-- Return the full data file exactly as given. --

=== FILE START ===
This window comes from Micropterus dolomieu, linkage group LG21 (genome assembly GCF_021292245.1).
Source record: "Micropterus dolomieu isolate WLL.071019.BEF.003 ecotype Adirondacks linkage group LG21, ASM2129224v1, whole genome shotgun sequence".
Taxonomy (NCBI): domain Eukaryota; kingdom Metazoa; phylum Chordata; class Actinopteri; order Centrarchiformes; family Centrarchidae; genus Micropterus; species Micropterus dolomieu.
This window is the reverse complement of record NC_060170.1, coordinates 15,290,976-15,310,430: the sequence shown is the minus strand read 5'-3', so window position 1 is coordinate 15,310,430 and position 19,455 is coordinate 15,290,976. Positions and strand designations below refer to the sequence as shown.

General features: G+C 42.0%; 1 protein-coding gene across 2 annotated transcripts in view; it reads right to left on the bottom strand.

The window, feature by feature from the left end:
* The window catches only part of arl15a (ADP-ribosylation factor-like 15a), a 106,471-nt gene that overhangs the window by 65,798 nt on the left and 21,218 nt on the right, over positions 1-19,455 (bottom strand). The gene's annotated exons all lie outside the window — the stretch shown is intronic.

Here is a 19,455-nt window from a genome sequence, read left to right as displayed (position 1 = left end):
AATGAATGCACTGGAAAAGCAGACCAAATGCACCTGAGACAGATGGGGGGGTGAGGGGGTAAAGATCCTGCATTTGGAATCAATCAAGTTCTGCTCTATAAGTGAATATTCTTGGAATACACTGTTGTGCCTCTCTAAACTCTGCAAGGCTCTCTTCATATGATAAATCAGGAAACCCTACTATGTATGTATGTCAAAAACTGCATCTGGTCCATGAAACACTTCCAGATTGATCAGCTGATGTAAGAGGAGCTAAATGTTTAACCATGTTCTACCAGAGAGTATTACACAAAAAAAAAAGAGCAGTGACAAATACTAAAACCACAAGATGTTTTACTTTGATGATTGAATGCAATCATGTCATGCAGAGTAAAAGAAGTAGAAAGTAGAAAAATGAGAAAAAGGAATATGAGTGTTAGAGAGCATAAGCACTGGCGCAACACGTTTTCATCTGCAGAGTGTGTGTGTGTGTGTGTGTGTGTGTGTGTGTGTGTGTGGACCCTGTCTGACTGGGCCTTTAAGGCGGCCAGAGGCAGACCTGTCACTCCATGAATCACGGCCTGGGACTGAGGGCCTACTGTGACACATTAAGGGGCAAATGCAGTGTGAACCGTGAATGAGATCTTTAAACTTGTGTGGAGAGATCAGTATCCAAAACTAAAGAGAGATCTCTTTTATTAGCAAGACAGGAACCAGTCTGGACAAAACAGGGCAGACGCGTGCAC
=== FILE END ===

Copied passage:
This window comes from Micropterus dolomieu, linkage group LG21 (genome assembly GCF_021292245.1).
Source record: "Micropterus dolomieu isolate WLL.071019.BEF.003 ecotype Adirondacks linkage group LG21, ASM2129224v1, whole genome shotgun sequence".
Taxonomy (NCBI): domain Eukaryota; kingdom Metazoa; phylum Chordata; class Actinopteri; order Centrarchiformes; family Centrarchidae; genus Micropterus; species Micropterus dolomieu.
This window is the reverse complement of record NC_060170.1, coordinates 15,290,976-15,310,430: the sequence shown is the minus strand read 5'-3', so window position 1 is coordinate 15,310,430 and position 19,455 is coordinate 15,290,976. Positions and strand designations below refer to the sequence as shown.

General features: G+C 42.0%; 1 protein-coding gene across 2 annotated transcripts in view; it reads right to left on the bottom strand.

The window, feature by feature from the left end:
* The window catches only part of arl15a (ADP-ribosylation factor-like 15a), a 106,471-nt gene that overhangs the window by 65,798 nt on the left and 21,218 nt on the right, over positions 1-19,455 (bottom strand). The gene's annotated exons all lie outside the window — the stretch shown is intronic.

Here is a 19,455-nt window from a genome sequence, read left to right as displayed (position 1 = left end):
AATGAATGCACTGGAAAAGCAGACCAAATGCACCTGAGACAGATGGGGGGGTGAGGGGGTAAAGATCCTGCATTTGGAATCAATCAAGTTCTGCTCTATAAGTGAATATTCTTGGAATACACTGTTGTGCCTCTCTAAACTCTGCAAGGCTCTCTTCATATGATAAATCAGGAAACCCTACTATGTATGTATGTCAAAAACTGCATCTGGTCCATGAAACACTTCCAGATTGATCAGCTGATGTAAGAGGAGCTAAATGTTTAACCATGTTCTACCAGAGAGTATTACACAAAAAAAAAAGAGCAGTGACAAATACTAAAACCACAAGATGTTTTACTTTGATGATTGAATGCAATCATGTCATGCAGAGTAAAAGAAGTAGAAAGTAGAAAAATGAGAAAAAGGAATATGAGTGTTAGAGAGCATAAGCACTGGCGCAACACGTTTTCATCTGCAGAGTGTGTGTGTGTGTGTGTGTGTGTGTGTGTGTGTGTGTGGACCCTGTCTGACTGGGCCTTTAAGGCGGCCAGAGGCAGACCTGTCACTCCATGAATCACGGCCTGGGACTGAGGGCCTACTGTGACACATTAAGGGGCAAATGCAGTGTGAACCGTGAATGAGATCTTTAAACTTGTGTGGAGAGATCAGTATCCAAAACTAAAGAGAGATCTCTTTTATTAGCAAGACAGGAACCAGTCTGGACAAAACAGGGCAGACGCGTGCAC